In each newsletter, we’ll focus on one of the Culture Segments and their connection to nature and wildlife. This month, we’re looking at Affirmation and how to connect them more deeply with your work, whether you’re a wildlife attraction, nature reserve, or other cultural or heritage organisation with a renewed focus on ecology. 

Overall, Affirmation people are perhaps the most conscientious of the segments, and are likely to have made a deliberate decision to embrace more nature, and support environmental causes. Here’s how to engage them:

Appeal to their sense of responsibility

This segment display very average levels of emotional connection to nature. Decision-making for them tends to be based on conscientiousness rather than a deep seated spiritual calling. Appealing to Affirmation’s sense of duty will be more powerful than emotive and sentimental messaging.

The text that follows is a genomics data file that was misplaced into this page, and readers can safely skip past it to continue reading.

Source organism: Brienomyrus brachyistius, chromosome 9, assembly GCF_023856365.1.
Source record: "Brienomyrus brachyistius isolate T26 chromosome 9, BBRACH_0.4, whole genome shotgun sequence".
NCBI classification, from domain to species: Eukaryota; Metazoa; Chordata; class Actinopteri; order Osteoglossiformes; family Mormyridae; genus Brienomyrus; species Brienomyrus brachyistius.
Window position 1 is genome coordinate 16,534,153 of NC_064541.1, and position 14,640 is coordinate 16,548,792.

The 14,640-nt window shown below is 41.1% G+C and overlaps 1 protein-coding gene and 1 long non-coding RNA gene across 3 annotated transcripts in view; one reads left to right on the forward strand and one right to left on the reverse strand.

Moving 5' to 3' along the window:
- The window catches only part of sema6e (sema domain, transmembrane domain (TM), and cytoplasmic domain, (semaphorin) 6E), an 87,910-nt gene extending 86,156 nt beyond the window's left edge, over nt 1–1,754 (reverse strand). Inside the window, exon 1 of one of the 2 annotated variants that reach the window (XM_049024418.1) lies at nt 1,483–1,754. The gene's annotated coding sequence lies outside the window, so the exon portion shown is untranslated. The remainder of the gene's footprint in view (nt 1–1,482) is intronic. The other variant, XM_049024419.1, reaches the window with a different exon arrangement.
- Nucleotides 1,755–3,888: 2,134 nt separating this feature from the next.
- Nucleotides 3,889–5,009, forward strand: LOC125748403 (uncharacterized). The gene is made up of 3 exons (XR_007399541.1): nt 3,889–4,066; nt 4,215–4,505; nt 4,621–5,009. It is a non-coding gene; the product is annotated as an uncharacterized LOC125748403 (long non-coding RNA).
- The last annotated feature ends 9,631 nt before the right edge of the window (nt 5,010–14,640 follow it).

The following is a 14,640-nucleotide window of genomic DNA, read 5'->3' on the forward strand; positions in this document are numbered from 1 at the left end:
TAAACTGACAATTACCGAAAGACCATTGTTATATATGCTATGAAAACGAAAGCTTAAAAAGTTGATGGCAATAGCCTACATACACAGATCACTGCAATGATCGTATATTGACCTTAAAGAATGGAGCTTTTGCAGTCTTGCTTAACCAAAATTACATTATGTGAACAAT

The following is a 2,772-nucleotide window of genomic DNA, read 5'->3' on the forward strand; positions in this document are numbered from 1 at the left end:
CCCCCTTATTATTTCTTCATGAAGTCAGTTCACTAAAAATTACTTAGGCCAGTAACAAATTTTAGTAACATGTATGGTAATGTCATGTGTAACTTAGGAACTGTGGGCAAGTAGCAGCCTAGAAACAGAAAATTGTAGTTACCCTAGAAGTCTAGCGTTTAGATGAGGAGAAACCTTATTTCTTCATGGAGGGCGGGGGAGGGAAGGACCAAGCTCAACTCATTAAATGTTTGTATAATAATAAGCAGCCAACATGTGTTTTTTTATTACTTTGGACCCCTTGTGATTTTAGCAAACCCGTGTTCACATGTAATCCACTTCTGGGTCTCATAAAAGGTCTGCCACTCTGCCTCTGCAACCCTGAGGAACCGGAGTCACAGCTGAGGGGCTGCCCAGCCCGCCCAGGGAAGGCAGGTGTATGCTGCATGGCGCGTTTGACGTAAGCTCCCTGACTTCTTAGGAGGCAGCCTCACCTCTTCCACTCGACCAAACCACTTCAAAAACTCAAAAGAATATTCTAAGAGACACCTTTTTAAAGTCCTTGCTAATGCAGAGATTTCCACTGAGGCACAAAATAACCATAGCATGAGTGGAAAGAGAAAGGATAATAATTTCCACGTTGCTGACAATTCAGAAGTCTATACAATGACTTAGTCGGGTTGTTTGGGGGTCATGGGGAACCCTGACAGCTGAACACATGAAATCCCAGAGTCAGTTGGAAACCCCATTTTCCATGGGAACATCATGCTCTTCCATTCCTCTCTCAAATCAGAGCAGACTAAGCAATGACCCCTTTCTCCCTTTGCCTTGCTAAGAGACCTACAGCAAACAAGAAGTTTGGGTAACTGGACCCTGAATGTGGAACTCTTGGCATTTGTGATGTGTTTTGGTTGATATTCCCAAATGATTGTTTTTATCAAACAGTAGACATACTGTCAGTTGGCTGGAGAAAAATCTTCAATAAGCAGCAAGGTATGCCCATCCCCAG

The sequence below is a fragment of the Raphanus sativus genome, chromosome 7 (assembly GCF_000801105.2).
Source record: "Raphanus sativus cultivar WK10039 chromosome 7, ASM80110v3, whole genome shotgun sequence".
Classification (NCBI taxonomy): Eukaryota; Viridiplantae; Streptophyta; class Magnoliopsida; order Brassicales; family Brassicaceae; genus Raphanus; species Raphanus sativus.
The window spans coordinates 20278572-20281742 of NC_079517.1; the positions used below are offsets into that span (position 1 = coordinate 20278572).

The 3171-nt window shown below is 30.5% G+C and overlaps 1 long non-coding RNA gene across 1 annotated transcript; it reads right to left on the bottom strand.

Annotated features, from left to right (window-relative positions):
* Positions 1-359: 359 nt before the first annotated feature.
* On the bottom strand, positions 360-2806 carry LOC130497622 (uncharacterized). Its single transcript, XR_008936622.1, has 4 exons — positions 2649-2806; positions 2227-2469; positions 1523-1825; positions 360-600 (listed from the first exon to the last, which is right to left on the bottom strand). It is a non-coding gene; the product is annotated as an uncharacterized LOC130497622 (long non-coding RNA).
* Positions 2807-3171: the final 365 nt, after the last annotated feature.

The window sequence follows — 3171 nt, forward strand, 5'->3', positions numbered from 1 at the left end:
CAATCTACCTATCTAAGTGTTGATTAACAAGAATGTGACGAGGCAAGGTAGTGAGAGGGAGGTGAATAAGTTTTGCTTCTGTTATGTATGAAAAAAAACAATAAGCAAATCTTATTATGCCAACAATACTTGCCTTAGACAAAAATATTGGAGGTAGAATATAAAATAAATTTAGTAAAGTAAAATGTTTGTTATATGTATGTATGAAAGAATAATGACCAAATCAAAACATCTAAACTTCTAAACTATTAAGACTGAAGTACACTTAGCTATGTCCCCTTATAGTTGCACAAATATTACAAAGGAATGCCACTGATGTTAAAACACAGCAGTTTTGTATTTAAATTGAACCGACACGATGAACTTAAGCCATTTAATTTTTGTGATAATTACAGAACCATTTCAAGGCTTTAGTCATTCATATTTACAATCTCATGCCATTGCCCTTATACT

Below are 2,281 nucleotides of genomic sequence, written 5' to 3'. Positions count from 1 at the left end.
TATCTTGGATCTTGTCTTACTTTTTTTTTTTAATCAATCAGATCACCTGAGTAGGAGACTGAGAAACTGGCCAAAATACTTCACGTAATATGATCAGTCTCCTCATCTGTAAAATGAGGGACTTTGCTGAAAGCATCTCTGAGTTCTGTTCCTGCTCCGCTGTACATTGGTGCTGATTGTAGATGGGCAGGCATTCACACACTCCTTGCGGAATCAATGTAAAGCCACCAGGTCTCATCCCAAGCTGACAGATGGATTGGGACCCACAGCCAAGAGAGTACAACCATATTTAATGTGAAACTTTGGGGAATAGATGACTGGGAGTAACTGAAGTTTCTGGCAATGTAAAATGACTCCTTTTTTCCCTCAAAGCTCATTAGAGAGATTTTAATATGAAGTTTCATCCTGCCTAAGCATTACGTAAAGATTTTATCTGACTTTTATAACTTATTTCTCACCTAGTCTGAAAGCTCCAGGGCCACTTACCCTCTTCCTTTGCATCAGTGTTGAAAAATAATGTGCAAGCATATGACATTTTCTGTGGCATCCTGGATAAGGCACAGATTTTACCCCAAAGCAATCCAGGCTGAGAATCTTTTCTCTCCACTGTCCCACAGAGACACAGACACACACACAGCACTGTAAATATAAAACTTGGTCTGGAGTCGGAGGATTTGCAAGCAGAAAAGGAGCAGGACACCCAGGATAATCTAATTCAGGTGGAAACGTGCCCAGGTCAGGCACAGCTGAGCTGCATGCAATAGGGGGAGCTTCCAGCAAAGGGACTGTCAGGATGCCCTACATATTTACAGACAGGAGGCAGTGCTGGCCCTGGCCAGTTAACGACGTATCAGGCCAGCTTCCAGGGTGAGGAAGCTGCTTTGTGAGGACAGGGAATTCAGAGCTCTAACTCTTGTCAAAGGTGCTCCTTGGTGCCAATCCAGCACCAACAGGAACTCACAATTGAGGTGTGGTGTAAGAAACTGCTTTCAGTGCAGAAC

Show your solutions

Affirmation have a very high sense of environmental threat and don’t need the messages of doom and gloom – they already know we’re heading for disaster. Rather than this being a driving force for action and collaboration, they tend towards feeling paralysed by their concern. Show clearly what you’re doing to help, and how you’re working with others to find solutions to environmental crises. 

Give them a movement to join through membership

Affirmation are unlikely to be the driving force behind things, but they seek belonging and are committed members. They may initially join a membership to gain personal benefits, but, as a segment looking for ways to feel good about themselves, a membership card fosters a sense of affiliation. 

Tell them the highlights to help them plan their day

No amount of information is too much information for Affirmation. They like to plan their time and knowing details upfront helps them understand how to do this best.  

Offer reassurance through testimonials

This keenness to spend time wisely also means that Affirmation can be risk-averse: they’re concerned about getting it wrong. Affirmation will carry out extensive research on which nature experiences and offers to visit, looking for reviews and to hear about the experiences of others.